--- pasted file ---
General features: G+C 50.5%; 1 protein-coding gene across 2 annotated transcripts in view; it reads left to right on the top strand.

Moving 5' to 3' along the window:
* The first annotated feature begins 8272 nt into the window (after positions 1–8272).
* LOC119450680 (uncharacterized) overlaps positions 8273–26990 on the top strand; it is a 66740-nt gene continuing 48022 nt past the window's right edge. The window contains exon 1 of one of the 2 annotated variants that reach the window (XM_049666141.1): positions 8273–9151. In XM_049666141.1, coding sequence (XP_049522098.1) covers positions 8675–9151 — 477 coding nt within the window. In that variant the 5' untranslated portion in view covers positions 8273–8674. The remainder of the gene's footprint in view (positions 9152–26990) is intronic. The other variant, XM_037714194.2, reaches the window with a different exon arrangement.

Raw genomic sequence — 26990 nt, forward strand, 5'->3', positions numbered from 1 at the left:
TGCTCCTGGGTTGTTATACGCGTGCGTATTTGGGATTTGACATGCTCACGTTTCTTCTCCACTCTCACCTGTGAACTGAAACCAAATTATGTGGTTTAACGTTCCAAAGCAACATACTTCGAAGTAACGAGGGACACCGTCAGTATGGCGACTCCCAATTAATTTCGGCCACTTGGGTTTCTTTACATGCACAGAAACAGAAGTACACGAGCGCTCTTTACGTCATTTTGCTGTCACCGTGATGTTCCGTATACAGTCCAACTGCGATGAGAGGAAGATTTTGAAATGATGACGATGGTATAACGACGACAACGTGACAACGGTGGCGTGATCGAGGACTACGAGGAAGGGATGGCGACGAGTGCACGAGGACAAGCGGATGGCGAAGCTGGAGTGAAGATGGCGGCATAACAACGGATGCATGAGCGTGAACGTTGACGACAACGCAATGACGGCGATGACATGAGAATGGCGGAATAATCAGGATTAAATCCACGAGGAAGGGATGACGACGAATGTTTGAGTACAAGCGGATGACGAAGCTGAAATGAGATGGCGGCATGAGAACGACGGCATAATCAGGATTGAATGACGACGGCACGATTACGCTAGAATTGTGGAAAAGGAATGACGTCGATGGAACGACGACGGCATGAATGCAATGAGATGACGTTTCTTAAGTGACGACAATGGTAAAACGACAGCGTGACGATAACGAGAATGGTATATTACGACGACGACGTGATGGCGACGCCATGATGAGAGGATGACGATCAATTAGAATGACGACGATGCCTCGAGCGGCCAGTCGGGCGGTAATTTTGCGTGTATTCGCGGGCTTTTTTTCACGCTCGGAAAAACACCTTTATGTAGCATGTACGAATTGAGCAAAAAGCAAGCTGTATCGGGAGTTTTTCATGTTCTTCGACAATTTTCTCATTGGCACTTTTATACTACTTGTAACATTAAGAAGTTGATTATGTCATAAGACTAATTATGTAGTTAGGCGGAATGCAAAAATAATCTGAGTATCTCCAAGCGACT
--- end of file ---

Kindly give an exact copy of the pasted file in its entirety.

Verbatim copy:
General features: G+C 50.5%; 1 protein-coding gene across 2 annotated transcripts in view; it reads left to right on the top strand.

Moving 5' to 3' along the window:
* The first annotated feature begins 8272 nt into the window (after positions 1–8272).
* LOC119450680 (uncharacterized) overlaps positions 8273–26990 on the top strand; it is a 66740-nt gene continuing 48022 nt past the window's right edge. The window contains exon 1 of one of the 2 annotated variants that reach the window (XM_049666141.1): positions 8273–9151. In XM_049666141.1, coding sequence (XP_049522098.1) covers positions 8675–9151 — 477 coding nt within the window. In that variant the 5' untranslated portion in view covers positions 8273–8674. The remainder of the gene's footprint in view (positions 9152–26990) is intronic. The other variant, XM_037714194.2, reaches the window with a different exon arrangement.

Raw genomic sequence — 26990 nt, forward strand, 5'->3', positions numbered from 1 at the left:
TGCTCCTGGGTTGTTATACGCGTGCGTATTTGGGATTTGACATGCTCACGTTTCTTCTCCACTCTCACCTGTGAACTGAAACCAAATTATGTGGTTTAACGTTCCAAAGCAACATACTTCGAAGTAACGAGGGACACCGTCAGTATGGCGACTCCCAATTAATTTCGGCCACTTGGGTTTCTTTACATGCACAGAAACAGAAGTACACGAGCGCTCTTTACGTCATTTTGCTGTCACCGTGATGTTCCGTATACAGTCCAACTGCGATGAGAGGAAGATTTTGAAATGATGACGATGGTATAACGACGACAACGTGACAACGGTGGCGTGATCGAGGACTACGAGGAAGGGATGGCGACGAGTGCACGAGGACAAGCGGATGGCGAAGCTGGAGTGAAGATGGCGGCATAACAACGGATGCATGAGCGTGAACGTTGACGACAACGCAATGACGGCGATGACATGAGAATGGCGGAATAATCAGGATTAAATCCACGAGGAAGGGATGACGACGAATGTTTGAGTACAAGCGGATGACGAAGCTGAAATGAGATGGCGGCATGAGAACGACGGCATAATCAGGATTGAATGACGACGGCACGATTACGCTAGAATTGTGGAAAAGGAATGACGTCGATGGAACGACGACGGCATGAATGCAATGAGATGACGTTTCTTAAGTGACGACAATGGTAAAACGACAGCGTGACGATAACGAGAATGGTATATTACGACGACGACGTGATGGCGACGCCATGATGAGAGGATGACGATCAATTAGAATGACGACGATGCCTCGAGCGGCCAGTCGGGCGGTAATTTTGCGTGTATTCGCGGGCTTTTTTTCACGCTCGGAAAAACACCTTTATGTAGCATGTACGAATTGAGCAAAAAGCAAGCTGTATCGGGAGTTTTTCATGTTCTTCGACAATTTTCTCATTGGCACTTTTATACTACTTGTAACATTAAGAAGTTGATTATGTCATAAGACTAATTATGTAGTTAGGCGGAATGCAAAAATAATCTGAGTATCTCCAAGCGACT